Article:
Massachusetts hospitals required to develop dementia care plan by 2021

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Massachusetts Gov. Charlie Baker signed first-in-the-nation legislation last week that aims to improve Alzheimer's treatment and diagnosis, The Boston Globe reports.

"No other state in the country has something like this," Daniel Zotos of the Alzheimer's Association told the Globe.

The legislation requires physicians, physician assistants and nurses to receive training in diagnosing, treating and caring for patients with Alzheimer's and other forms of dementia before they can obtain or renew their licenses.

Physicians who have diagnosed a patient with Alzheimer's must also tell a family member or legal representative about the diagnosis.

The law requires all hospitals to develop and implement a plan for recognizing and managing patients with dementia by no later than Oct. 1, 2021.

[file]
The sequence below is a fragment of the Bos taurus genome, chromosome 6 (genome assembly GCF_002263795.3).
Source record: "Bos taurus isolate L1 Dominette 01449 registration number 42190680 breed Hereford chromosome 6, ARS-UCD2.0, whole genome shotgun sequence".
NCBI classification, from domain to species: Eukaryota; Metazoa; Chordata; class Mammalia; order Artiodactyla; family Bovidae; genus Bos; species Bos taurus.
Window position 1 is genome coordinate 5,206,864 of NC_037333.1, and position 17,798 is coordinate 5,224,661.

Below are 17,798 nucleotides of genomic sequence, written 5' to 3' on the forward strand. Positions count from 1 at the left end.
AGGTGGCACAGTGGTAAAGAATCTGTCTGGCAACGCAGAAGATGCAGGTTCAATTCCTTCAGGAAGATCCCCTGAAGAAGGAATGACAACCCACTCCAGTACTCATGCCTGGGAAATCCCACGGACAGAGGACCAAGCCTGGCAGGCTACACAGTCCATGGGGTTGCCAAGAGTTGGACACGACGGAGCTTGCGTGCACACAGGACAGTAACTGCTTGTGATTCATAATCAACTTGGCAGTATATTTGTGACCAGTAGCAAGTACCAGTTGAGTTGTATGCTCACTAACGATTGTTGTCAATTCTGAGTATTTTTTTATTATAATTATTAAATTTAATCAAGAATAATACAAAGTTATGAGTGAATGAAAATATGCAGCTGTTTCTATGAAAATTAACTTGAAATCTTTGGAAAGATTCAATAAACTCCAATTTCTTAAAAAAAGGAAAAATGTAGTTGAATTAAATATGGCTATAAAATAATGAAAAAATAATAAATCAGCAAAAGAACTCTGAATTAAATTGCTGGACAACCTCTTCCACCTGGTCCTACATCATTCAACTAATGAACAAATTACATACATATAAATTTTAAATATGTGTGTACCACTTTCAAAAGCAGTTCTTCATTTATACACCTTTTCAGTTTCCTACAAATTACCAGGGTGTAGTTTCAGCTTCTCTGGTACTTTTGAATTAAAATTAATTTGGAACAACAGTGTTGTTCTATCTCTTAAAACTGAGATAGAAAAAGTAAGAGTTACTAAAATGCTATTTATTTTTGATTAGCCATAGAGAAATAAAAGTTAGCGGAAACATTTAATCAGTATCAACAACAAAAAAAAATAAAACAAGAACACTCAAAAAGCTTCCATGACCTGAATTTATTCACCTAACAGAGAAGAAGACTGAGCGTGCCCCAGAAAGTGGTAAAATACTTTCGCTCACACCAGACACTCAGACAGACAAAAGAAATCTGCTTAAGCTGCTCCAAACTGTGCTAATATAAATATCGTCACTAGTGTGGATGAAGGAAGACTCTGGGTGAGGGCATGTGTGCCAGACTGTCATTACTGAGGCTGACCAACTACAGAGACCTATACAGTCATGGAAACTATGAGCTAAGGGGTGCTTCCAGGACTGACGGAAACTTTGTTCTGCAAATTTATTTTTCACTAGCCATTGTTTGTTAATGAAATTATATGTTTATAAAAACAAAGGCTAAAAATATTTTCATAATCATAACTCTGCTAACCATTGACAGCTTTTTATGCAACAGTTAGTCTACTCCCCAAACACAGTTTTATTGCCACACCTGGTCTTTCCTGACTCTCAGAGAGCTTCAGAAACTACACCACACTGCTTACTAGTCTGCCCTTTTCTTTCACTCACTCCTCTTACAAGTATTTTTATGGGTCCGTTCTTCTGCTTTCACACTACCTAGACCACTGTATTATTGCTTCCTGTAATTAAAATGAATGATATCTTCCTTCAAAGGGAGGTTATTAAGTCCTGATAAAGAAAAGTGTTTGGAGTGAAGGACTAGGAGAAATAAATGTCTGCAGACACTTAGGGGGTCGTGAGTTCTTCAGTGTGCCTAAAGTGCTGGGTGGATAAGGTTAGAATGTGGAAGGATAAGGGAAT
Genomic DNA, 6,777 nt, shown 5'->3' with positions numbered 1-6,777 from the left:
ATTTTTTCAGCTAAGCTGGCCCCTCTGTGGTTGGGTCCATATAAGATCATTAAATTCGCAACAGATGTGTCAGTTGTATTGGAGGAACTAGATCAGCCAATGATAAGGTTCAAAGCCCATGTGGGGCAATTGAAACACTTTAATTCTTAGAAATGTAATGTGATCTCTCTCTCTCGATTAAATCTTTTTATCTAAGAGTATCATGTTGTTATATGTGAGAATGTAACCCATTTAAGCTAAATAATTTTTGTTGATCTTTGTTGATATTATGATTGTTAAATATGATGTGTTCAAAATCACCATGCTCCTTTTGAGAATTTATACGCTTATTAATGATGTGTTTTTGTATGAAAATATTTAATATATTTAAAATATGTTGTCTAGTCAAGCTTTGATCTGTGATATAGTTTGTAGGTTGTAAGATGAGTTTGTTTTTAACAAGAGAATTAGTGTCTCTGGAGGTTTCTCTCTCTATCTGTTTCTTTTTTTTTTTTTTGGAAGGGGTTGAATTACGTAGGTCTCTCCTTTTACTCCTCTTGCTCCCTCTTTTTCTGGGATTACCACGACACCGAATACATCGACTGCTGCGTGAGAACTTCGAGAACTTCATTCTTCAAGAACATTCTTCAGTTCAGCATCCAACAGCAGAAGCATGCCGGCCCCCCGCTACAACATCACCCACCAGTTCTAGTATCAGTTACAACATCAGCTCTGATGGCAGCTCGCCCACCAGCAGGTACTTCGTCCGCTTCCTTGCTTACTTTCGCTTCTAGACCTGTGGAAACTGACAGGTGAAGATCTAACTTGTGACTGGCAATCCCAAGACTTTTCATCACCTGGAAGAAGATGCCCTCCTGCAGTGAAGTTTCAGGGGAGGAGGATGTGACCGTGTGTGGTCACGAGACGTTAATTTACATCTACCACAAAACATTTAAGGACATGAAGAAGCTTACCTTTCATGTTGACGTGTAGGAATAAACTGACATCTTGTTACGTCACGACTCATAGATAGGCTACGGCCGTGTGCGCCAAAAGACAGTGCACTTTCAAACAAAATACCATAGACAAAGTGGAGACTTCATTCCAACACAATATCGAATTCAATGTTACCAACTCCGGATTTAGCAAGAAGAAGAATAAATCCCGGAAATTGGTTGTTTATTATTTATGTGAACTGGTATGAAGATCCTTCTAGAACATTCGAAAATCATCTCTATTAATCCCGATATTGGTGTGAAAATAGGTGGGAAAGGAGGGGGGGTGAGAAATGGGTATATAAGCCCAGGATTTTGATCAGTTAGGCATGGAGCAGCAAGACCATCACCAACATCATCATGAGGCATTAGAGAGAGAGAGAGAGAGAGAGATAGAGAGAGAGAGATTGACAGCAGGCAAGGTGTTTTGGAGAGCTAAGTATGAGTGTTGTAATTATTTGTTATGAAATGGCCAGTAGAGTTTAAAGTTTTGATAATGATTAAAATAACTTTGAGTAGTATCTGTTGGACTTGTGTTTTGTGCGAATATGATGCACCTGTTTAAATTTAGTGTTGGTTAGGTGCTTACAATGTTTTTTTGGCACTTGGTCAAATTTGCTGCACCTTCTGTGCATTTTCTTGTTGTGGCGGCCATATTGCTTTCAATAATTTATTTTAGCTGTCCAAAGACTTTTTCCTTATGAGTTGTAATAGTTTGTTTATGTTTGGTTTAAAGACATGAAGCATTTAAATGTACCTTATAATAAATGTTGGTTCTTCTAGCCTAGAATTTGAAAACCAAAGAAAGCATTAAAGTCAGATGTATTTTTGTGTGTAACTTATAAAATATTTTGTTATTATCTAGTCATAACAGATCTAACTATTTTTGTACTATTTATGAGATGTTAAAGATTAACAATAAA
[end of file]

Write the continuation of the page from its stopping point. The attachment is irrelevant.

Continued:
Patricia Noga, PhD, RN and vice president of clinical affairs for the Massachusetts Health & Hospital Association, said hospitals already had begun developing their Alzheimer's plans before the bill was finalized.

Meeting that requirement will be a challenge for Massachusetts hospitals. Margaret Foley, BSN, MSN and director of care management at Concord, Mass.-based Emerson Hospital, told the Globe about changes ahead for the 179-bed hospital.

Emerson plans to post a purple information sheet in each patient room to help staff interact with dementia patients. The sheet includes the patient's nickname, their pet's name, their past, what makes them anxious and what calms them down.

The hospital also is examining ways to identify dementia patients when they arrive in the emergency room and find a location for them away from stress-inducing noises.

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